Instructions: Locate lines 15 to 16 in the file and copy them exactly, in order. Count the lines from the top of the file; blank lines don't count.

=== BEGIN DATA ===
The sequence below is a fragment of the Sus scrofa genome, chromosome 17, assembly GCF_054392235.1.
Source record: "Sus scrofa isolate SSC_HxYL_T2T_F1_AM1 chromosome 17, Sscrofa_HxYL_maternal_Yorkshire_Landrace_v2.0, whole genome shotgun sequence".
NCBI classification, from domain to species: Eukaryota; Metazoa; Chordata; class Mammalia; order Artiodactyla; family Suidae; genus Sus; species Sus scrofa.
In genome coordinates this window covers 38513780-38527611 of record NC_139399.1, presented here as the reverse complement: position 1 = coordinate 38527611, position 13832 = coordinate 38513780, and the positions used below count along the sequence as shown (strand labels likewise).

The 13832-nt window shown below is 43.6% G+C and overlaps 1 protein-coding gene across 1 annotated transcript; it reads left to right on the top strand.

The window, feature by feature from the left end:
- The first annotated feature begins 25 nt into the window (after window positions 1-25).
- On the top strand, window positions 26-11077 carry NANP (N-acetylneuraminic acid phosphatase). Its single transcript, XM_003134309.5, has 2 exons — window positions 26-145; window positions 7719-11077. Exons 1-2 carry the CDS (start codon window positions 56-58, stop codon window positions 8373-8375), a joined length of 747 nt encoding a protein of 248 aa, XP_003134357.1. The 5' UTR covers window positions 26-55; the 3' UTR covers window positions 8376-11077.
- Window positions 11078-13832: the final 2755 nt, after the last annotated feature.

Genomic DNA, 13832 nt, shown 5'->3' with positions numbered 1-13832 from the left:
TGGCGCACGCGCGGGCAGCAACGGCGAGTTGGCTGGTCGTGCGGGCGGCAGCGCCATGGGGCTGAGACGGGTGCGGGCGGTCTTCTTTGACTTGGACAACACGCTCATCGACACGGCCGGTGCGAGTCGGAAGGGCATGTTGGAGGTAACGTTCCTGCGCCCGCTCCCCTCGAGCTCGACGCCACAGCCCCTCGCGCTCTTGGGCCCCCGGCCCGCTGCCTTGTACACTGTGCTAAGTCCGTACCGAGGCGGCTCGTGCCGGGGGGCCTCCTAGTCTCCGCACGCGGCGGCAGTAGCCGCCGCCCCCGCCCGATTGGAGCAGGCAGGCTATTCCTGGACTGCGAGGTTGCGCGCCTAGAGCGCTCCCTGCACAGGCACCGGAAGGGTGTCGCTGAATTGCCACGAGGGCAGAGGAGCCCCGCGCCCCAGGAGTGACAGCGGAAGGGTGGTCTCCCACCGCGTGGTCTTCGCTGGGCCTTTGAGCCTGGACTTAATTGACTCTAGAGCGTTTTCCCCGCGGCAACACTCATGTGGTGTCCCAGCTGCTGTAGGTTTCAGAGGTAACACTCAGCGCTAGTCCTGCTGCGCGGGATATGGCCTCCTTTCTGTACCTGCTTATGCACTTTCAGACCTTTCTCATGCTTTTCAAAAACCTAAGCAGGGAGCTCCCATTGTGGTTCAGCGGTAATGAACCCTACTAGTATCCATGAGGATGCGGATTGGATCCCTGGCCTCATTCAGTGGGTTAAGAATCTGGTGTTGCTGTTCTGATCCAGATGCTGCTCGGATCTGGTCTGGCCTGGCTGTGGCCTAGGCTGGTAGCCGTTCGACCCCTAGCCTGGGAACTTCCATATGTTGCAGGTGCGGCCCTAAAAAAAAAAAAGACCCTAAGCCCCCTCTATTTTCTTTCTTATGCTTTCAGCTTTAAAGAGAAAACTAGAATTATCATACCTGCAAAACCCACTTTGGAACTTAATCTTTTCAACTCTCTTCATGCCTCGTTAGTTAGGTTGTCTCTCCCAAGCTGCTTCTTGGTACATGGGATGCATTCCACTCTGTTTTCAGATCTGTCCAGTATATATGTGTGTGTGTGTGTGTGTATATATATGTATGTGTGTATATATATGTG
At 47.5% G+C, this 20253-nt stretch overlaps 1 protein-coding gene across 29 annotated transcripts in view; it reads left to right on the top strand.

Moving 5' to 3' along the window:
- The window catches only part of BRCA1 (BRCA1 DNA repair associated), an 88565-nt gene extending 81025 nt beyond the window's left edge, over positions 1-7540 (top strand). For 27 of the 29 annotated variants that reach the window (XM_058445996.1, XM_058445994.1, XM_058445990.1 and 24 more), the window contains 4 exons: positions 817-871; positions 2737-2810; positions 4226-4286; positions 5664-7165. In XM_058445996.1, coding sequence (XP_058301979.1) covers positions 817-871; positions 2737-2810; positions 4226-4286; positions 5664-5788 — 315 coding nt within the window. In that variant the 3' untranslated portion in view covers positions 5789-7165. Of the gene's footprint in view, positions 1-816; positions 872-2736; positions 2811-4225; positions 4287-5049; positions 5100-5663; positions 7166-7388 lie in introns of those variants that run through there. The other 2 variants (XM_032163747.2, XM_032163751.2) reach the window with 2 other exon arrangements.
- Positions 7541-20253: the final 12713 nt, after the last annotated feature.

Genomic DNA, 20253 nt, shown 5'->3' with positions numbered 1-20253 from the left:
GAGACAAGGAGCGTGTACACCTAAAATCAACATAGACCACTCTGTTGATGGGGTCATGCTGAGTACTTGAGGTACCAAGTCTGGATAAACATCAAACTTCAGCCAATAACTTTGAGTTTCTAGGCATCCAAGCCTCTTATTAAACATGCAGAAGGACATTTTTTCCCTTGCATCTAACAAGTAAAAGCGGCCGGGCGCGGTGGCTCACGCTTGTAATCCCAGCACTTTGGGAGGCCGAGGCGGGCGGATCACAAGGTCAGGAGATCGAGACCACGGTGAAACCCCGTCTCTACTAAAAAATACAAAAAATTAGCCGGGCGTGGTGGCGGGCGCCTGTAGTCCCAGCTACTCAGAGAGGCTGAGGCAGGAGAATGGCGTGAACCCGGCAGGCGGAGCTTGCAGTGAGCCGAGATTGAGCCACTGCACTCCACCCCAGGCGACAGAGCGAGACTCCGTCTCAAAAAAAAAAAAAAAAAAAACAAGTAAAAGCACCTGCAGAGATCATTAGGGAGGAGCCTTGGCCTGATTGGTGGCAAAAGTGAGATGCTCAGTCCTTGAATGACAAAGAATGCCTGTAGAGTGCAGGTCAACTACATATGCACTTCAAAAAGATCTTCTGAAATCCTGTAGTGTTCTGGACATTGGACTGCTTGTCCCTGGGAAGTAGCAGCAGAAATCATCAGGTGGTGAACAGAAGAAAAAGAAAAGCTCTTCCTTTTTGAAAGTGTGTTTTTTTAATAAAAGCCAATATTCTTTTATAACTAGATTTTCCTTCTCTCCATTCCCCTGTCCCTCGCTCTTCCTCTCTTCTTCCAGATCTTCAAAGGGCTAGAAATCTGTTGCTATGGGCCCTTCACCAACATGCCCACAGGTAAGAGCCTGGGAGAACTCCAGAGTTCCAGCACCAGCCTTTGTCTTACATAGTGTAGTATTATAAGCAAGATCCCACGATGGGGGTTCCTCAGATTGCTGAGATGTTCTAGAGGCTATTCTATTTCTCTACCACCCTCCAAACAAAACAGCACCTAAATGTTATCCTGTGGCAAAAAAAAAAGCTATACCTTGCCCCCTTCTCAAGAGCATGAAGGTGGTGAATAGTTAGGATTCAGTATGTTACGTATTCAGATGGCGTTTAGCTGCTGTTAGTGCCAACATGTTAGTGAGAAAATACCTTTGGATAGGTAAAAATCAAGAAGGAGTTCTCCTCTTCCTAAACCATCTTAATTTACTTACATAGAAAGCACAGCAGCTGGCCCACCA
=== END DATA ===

- Positions 7541-20253: the final 12713 nt, after the last annotated feature.

Genomic DNA, 20253 nt, shown 5'->3' with positions numbered 1-20253 from the left: